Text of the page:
Previously, switchable graphics required several hardware multiplexers and a hardware or software switch. With Optimus, all of the video connections come through the IGP, so there's no extra hardware on the motherboard. Let me repeat that, because this is important: Optimus requires no extra motherboard hardware (beyond the GPU, naturally). It is now possible for a laptop manufacturer to have a single motherboard design with an optional GPU. They don't need to have extra layers for the additional video traces and multiplexers, R&D times are cut down, you don't need to worry about signal integrity issues or other quality concerns, and there's no extra board real estate required for multiplexers. In short, if a laptop has an NVIDIA GPU and a CPU/chipset with an IGP, going forward there is no reason it shouldn't have Optimus. That takes care of one of the biggest barriers to adoption, and NVIDIA says we should see more than 50 Optimus enabled notebooks and laptops this summer. These will be in everything from next-generation ION netbooks to CULV designs, multimedia laptops, and high-performance gaming monsters.
We stated that most of the work was on the software side, but there is one new hardware feature required for Optimus, which NVIDIA calls the Optimus Copy Engine. In theory you could do everything Optimus does without the copy engine, but in that case the 3D Engine would be responsible for getting the data over the PCI-E bus and into the IGP frame buffer. The problem with that approach is that the 3D engine would have to delay work on graphics rendering while it copied the frame buffer, resulting in reduced performance (it would take hundreds of GPU cycles to copy a frame). To eliminate this problem, NVIDIA added a copy engine that works asynchronously from frame rendering, and to do that they had to separate the rendering effort from the rest of the graphics engine. With those hardware changes complete, the rest is relatively straightforward. Graphics rendering is already buffered, so the Copy Engine simply transfers a finished frame over the PCI-E bus while the 3D Engine continues working on the next frame.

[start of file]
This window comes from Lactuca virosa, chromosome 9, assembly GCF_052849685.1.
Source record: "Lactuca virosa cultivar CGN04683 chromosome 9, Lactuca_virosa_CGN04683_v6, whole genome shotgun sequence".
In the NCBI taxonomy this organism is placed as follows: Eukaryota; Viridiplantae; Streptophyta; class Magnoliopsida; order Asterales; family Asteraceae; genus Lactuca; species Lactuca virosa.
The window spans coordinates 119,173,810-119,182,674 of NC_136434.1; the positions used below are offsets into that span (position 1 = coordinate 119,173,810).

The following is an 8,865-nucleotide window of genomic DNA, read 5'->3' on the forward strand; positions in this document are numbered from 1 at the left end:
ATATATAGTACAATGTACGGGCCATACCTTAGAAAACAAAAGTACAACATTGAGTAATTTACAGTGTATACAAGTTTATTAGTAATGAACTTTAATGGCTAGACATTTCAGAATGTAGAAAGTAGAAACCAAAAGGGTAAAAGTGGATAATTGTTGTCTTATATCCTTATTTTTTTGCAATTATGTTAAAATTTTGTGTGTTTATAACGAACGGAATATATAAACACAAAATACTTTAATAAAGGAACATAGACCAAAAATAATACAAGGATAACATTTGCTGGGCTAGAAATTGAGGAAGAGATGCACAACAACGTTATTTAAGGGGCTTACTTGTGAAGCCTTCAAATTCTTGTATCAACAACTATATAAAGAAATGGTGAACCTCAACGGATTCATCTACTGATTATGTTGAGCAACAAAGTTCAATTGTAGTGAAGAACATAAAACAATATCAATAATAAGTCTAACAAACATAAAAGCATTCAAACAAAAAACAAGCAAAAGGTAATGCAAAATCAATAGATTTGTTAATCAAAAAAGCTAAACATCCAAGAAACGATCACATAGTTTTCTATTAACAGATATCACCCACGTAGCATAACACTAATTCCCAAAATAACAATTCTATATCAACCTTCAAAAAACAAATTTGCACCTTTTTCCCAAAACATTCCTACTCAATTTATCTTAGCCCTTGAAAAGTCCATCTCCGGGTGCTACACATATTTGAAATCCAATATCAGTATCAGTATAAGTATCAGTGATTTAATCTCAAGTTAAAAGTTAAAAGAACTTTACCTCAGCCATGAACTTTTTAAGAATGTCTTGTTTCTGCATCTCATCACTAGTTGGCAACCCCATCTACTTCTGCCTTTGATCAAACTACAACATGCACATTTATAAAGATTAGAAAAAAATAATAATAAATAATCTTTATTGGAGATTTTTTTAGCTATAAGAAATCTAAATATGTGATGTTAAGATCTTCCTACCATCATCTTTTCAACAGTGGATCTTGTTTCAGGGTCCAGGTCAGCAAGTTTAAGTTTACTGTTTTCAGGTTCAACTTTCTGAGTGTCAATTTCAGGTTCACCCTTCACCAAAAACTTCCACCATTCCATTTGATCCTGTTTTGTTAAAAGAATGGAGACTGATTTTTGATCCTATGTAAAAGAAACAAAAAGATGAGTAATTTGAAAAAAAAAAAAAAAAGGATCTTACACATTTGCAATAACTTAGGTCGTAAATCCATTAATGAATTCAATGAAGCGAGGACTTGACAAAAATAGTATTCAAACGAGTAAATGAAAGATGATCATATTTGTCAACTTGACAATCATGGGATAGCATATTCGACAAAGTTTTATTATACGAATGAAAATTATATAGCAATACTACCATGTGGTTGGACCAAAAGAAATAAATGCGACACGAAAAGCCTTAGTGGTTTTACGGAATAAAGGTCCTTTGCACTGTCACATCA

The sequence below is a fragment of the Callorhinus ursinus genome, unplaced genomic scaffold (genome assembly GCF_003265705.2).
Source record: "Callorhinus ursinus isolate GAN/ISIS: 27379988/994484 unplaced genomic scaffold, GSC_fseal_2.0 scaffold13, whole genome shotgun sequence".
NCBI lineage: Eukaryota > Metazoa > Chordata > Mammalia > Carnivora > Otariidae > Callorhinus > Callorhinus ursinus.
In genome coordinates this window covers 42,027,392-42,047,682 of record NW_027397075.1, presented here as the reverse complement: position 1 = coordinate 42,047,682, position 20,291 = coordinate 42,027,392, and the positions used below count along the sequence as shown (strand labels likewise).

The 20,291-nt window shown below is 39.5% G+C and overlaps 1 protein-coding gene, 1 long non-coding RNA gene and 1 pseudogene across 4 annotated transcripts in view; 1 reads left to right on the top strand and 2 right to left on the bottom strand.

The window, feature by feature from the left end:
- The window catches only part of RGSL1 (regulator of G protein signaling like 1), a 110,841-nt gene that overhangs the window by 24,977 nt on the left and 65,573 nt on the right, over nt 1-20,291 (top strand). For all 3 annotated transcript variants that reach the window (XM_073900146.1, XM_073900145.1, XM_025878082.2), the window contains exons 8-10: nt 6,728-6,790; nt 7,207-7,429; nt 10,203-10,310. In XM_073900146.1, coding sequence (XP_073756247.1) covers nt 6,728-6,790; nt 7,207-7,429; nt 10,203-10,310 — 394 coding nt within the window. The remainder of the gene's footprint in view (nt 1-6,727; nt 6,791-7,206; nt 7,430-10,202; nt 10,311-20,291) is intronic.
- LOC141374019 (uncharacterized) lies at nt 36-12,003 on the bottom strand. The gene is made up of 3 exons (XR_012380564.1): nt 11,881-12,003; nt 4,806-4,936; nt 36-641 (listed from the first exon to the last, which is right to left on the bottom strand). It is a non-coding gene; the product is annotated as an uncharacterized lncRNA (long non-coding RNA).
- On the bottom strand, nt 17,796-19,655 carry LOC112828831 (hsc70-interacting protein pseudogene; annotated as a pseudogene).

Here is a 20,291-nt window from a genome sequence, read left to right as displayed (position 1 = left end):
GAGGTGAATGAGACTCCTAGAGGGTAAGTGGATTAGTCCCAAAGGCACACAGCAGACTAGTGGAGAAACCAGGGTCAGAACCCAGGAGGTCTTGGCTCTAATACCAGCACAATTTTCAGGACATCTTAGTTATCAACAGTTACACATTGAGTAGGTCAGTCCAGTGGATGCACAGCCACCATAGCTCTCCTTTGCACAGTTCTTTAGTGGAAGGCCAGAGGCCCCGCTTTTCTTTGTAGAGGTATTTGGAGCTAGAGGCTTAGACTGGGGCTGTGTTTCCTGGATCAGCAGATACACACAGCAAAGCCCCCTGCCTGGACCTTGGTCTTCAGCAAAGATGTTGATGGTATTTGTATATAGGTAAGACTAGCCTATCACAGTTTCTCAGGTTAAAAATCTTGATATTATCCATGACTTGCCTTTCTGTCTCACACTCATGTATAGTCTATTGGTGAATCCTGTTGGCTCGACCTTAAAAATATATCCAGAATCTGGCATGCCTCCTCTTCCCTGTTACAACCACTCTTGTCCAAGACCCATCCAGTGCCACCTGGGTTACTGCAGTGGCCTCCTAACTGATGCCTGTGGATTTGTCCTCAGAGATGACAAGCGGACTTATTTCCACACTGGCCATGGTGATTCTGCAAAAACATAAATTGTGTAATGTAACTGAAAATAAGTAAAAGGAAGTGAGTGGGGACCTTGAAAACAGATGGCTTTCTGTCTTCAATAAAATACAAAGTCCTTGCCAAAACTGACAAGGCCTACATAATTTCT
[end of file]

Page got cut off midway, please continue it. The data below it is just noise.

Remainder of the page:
If you're worried about bandwidth, consider this: In a worst-case situation where sixty 2560x1600 32-bit frames are sent at 60FPS (the typical LCD refresh rate), the copying only requires 983MB/s. An x16 PCI-E 2.0 link is capable of transferring 8GB/s, so there's still plenty of bandwidth left. A more realistic resolution of 1920x1080 (1080p) reduces the bandwidth requirement to 498MB/s. Remember that PCI-E is bidirectional as well, so there's still 8GB/s of bandwidth from the system to the GPU; the bandwidth from GPU to system isn't used nearly much. There may be a slight performance hit relative to native rendering, but it should be less than 5% and the cost and routing benefits far outweigh such concerns. NVIDIA states that the copying of a frame takes roughly 20% of the frame display time, adding around 3ms of latency.
That covers the basics of the hardware and software, but Optimus does work beyond simply rendering an image and transferring it to the IGP buffer. It needs to know which applications require the GPU, and that brings us to a discussion of the next major software enhancement NVIDIA delivers with Optimus.